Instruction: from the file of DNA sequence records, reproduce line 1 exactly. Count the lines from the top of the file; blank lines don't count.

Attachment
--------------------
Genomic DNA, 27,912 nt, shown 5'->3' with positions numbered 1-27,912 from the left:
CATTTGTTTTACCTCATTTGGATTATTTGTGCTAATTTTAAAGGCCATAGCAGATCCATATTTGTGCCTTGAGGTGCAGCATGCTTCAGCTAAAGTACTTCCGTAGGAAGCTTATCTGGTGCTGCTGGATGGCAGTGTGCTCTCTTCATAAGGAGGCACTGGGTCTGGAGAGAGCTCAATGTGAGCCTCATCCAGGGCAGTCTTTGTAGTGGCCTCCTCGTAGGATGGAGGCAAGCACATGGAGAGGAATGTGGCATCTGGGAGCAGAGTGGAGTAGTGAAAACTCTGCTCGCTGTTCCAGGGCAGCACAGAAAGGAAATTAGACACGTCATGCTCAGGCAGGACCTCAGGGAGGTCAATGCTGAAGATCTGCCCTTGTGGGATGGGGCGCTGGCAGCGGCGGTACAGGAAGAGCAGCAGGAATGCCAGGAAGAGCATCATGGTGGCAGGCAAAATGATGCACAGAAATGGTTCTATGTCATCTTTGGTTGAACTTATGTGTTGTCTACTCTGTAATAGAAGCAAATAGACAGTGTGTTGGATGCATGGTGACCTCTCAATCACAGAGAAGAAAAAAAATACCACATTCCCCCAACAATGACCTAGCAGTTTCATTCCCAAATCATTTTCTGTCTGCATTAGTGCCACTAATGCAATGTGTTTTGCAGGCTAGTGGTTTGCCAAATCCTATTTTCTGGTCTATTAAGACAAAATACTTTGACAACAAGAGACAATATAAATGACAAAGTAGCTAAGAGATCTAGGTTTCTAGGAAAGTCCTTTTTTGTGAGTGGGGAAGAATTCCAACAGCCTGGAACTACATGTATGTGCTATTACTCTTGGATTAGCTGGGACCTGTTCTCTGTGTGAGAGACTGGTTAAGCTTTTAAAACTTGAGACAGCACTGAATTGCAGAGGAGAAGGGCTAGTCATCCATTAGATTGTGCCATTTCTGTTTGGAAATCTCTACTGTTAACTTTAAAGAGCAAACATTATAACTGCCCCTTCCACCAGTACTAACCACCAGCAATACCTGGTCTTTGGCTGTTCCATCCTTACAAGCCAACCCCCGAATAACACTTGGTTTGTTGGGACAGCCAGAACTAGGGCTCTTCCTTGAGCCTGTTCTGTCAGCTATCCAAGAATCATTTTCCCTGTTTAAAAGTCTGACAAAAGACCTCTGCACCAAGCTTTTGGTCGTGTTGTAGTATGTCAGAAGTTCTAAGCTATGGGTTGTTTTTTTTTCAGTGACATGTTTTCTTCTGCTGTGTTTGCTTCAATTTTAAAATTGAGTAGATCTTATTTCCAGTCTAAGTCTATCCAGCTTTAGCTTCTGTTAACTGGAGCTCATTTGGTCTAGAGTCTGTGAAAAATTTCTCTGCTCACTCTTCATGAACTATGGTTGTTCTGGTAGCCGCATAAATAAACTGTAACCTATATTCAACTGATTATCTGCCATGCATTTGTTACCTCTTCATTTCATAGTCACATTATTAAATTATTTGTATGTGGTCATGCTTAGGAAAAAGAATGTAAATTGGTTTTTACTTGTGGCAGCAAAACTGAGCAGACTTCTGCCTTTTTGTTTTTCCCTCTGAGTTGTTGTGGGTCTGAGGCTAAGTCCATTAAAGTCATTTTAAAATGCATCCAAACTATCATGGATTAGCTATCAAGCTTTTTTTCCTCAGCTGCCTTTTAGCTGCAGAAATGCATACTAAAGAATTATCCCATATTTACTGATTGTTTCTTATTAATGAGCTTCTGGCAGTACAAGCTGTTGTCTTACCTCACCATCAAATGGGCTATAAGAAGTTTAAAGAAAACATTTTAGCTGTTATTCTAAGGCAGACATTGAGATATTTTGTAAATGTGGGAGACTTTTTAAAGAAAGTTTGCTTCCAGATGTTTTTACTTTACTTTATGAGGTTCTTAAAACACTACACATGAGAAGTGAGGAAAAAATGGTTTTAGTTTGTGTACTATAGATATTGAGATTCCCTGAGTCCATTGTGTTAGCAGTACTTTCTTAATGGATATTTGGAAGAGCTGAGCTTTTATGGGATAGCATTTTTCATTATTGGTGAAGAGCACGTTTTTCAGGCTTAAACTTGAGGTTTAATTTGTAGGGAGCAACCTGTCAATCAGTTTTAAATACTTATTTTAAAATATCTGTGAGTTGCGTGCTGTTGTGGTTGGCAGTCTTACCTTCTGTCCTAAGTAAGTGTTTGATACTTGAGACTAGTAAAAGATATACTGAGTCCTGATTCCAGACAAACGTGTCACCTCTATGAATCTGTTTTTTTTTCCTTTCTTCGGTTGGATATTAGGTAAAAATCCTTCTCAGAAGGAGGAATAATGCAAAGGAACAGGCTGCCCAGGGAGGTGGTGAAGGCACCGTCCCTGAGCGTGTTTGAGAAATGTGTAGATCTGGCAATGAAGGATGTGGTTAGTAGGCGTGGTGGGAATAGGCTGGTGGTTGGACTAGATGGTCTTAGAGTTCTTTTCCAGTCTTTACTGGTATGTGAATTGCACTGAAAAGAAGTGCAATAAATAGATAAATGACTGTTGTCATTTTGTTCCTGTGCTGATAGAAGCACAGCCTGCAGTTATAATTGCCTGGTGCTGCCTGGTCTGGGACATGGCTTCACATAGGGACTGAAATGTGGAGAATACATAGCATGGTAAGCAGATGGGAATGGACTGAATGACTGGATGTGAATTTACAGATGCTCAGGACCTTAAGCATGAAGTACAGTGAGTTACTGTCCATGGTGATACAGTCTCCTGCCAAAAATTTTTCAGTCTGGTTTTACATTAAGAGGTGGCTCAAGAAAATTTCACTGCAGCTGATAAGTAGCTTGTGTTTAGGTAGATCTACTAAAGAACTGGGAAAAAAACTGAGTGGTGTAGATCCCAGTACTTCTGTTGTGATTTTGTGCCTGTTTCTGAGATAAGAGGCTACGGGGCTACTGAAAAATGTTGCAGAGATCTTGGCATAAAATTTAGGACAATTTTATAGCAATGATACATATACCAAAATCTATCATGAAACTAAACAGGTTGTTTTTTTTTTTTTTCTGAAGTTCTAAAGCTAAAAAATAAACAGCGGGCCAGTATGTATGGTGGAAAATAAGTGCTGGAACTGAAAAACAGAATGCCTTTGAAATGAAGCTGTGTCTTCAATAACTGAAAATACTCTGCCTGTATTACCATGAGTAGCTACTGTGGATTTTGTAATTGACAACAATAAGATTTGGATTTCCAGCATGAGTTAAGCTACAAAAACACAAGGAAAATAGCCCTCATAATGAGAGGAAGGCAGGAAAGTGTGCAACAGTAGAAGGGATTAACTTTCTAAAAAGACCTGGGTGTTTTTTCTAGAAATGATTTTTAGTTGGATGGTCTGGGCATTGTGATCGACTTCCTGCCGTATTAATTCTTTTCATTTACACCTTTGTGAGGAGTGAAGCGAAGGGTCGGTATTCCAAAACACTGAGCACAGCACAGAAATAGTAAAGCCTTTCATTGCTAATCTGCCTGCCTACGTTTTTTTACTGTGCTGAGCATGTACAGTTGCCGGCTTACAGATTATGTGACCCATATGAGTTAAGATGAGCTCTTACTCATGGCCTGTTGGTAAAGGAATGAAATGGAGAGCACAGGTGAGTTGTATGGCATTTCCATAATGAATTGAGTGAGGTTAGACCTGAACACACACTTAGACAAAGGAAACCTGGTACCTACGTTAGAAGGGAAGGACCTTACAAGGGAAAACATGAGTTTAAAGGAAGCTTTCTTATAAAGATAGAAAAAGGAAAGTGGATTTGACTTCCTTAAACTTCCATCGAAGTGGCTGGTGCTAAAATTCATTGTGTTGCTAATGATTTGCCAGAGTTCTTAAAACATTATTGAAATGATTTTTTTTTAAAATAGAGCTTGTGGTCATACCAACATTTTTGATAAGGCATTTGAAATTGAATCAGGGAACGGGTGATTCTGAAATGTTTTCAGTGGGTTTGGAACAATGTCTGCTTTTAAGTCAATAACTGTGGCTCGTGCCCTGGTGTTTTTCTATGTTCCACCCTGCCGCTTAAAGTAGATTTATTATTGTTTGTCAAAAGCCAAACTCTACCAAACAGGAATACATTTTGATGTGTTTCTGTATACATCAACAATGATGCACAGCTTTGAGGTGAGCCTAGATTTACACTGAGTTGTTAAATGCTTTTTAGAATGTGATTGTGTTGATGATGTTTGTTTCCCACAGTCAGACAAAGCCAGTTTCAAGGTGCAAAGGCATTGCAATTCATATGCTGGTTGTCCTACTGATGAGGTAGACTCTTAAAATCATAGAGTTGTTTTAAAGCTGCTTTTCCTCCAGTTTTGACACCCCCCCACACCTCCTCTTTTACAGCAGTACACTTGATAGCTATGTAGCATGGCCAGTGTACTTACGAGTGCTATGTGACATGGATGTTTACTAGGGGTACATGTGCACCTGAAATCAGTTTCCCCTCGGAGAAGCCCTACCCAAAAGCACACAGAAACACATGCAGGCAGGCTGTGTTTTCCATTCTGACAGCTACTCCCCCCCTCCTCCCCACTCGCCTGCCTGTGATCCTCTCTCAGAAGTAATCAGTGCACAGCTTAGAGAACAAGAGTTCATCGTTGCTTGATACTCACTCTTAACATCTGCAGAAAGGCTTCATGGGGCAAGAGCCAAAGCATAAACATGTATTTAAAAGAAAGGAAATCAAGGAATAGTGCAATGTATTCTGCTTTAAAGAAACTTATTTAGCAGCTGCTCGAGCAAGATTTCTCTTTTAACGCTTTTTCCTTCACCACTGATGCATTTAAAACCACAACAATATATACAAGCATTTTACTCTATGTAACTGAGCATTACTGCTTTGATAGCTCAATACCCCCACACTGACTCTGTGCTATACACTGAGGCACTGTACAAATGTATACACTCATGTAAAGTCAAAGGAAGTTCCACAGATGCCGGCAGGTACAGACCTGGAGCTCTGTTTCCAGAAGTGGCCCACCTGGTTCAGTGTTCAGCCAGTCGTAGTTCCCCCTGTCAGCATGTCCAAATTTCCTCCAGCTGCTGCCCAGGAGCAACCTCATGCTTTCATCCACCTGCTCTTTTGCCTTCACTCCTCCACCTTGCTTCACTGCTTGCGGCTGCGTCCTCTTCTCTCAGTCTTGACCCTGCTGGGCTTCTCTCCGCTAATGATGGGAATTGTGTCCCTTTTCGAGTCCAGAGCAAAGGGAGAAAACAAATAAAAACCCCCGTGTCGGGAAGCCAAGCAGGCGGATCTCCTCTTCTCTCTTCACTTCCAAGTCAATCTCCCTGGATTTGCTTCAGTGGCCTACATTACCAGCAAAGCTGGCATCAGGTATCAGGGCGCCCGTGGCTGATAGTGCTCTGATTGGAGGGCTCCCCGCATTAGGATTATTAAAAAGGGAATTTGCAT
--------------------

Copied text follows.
Genomic DNA, 27,912 nt, shown 5'->3' with positions numbered 1-27,912 from the left: